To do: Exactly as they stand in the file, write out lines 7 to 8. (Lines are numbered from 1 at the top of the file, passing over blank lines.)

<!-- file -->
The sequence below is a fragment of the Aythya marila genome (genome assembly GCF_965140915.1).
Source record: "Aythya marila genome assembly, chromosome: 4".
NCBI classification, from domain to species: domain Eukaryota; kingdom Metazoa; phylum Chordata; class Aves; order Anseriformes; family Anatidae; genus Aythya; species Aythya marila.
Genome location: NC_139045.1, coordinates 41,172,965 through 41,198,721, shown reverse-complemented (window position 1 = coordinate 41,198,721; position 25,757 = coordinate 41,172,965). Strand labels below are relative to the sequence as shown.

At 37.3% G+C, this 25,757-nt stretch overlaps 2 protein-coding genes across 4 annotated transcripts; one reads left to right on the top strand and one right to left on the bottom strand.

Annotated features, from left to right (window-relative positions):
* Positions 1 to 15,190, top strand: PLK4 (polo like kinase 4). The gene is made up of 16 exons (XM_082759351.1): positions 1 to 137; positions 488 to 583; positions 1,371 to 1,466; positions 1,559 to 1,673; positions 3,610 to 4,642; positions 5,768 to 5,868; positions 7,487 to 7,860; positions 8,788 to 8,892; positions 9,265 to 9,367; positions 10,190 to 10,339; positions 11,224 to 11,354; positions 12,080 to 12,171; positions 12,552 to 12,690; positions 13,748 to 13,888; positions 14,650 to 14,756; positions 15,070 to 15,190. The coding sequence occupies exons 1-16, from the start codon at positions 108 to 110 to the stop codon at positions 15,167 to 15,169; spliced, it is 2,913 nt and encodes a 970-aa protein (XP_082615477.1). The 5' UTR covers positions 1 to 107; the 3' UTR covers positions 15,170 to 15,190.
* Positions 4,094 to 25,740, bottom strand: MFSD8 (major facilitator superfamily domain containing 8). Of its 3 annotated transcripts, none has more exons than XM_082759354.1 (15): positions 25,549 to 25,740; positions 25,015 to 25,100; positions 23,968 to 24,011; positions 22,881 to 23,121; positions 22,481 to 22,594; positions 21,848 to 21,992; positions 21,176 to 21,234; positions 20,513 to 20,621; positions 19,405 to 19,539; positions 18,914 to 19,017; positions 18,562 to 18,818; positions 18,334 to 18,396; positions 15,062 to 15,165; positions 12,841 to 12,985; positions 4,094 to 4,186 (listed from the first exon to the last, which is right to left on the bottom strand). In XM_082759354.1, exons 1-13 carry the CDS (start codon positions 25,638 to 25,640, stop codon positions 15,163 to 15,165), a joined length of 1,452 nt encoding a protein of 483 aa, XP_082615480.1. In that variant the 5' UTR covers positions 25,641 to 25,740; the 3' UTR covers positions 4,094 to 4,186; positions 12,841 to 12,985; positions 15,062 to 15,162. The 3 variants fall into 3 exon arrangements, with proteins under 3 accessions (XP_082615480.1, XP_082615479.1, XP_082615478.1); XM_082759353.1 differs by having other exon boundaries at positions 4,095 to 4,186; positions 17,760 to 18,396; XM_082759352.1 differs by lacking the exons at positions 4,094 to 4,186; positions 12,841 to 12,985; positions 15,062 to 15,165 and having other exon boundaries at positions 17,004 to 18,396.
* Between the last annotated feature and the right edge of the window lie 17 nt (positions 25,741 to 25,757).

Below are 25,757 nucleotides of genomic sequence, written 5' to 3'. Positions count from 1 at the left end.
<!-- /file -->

* Positions 1 to 15,190, top strand: PLK4 (polo like kinase 4). The gene is made up of 16 exons (XM_082759351.1): positions 1 to 137; positions 488 to 583; positions 1,371 to 1,466; positions 1,559 to 1,673; positions 3,610 to 4,642; positions 5,768 to 5,868; positions 7,487 to 7,860; positions 8,788 to 8,892; positions 9,265 to 9,367; positions 10,190 to 10,339; positions 11,224 to 11,354; positions 12,080 to 12,171; positions 12,552 to 12,690; positions 13,748 to 13,888; positions 14,650 to 14,756; positions 15,070 to 15,190. The coding sequence occupies exons 1-16, from the start codon at positions 108 to 110 to the stop codon at positions 15,167 to 15,169; spliced, it is 2,913 nt and encodes a 970-aa protein (XP_082615477.1). The 5' UTR covers positions 1 to 107; the 3' UTR covers positions 15,170 to 15,190.
* Positions 4,094 to 25,740, bottom strand: MFSD8 (major facilitator superfamily domain containing 8). Of its 3 annotated transcripts, none has more exons than XM_082759354.1 (15): positions 25,549 to 25,740; positions 25,015 to 25,100; positions 23,968 to 24,011; positions 22,881 to 23,121; positions 22,481 to 22,594; positions 21,848 to 21,992; positions 21,176 to 21,234; positions 20,513 to 20,621; positions 19,405 to 19,539; positions 18,914 to 19,017; positions 18,562 to 18,818; positions 18,334 to 18,396; positions 15,062 to 15,165; positions 12,841 to 12,985; positions 4,094 to 4,186 (listed from the first exon to the last, which is right to left on the bottom strand). In XM_082759354.1, exons 1-13 carry the CDS (start codon positions 25,638 to 25,640, stop codon positions 15,163 to 15,165), a joined length of 1,452 nt encoding a protein of 483 aa, XP_082615480.1. In that variant the 5' UTR covers positions 25,641 to 25,740; the 3' UTR covers positions 4,094 to 4,186; positions 12,841 to 12,985; positions 15,062 to 15,162. The 3 variants fall into 3 exon arrangements, with proteins under 3 accessions (XP_082615480.1, XP_082615479.1, XP_082615478.1); XM_082759353.1 differs by having other exon boundaries at positions 4,095 to 4,186; positions 17,760 to 18,396; XM_082759352.1 differs by lacking the exons at positions 4,094 to 4,186; positions 12,841 to 12,985; positions 15,062 to 15,165 and having other exon boundaries at positions 17,004 to 18,396.